Kin Groups and Descent. The Rom population in North America is organized almost entirely on basis of kinship. Students of American Rom disagree in their interpretations of kinship. Gropper and Sutherland describe descent as cognatic or bilateral; Gropper, however, recognizes the patrilineal emphasis in rules of residence. In my view, descent ideology is patrilineal, as expressed frequently by the statement: "We always go by the father." In practice, rare exceptions occur. The patrilineally extended family is generally the largest functioning unit in the society. Patrilineally related males work together, pool their money for bride-price, defend Common fortune-telling territories against outside threats, and exhibit solidarity at public gatherings. Women's lineages are considered not to matter, as expressed by the statement referring to marriage: "The girls are thrown away." Above the Family are the lineage and the clan, which generally give the group its name; sometimes the names of lineage founders are used in addition to the clan name. Thus an individual may identify himself as being a Rom of the Kalderash tribe, Mineshti clan, Demitro lineage, the son of Zurka, known by the name of Wasso. Both the clan and the lineage are referred to by the term vitsa, which originates in the Romanian word meaning a "stem."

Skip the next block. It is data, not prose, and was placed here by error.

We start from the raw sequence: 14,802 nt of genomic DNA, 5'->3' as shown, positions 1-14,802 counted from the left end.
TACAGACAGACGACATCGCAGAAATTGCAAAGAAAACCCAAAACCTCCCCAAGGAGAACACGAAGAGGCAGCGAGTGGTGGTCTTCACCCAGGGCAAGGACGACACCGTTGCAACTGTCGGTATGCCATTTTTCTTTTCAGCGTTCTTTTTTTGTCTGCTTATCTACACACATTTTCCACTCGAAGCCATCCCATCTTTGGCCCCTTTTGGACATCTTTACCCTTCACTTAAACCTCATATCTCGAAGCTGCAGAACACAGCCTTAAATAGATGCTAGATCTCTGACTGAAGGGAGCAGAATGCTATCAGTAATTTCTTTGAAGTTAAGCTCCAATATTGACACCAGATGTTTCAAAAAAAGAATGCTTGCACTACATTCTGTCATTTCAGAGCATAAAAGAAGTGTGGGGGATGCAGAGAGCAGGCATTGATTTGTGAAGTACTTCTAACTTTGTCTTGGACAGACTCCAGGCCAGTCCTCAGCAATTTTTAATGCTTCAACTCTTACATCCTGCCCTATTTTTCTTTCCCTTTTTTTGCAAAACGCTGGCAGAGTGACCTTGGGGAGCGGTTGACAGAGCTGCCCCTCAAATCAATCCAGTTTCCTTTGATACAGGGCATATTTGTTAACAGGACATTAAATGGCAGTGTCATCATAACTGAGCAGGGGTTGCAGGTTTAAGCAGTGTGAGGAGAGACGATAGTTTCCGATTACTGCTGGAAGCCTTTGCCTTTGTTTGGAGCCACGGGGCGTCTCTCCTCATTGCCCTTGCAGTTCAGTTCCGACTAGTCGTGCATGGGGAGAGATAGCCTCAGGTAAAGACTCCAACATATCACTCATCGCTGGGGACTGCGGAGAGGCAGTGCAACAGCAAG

Kinship Terminology. Eskimo-type kinship terms are used. Most of the terminology derives from Indic roots, although some has been borrowed from Romanian and possibly from other European languages. It differs from common European kinship terms primarily by equating grandchildren with nieces and nephews and in emphasizing terms defining relationships among affines, the parties to marriage contracts.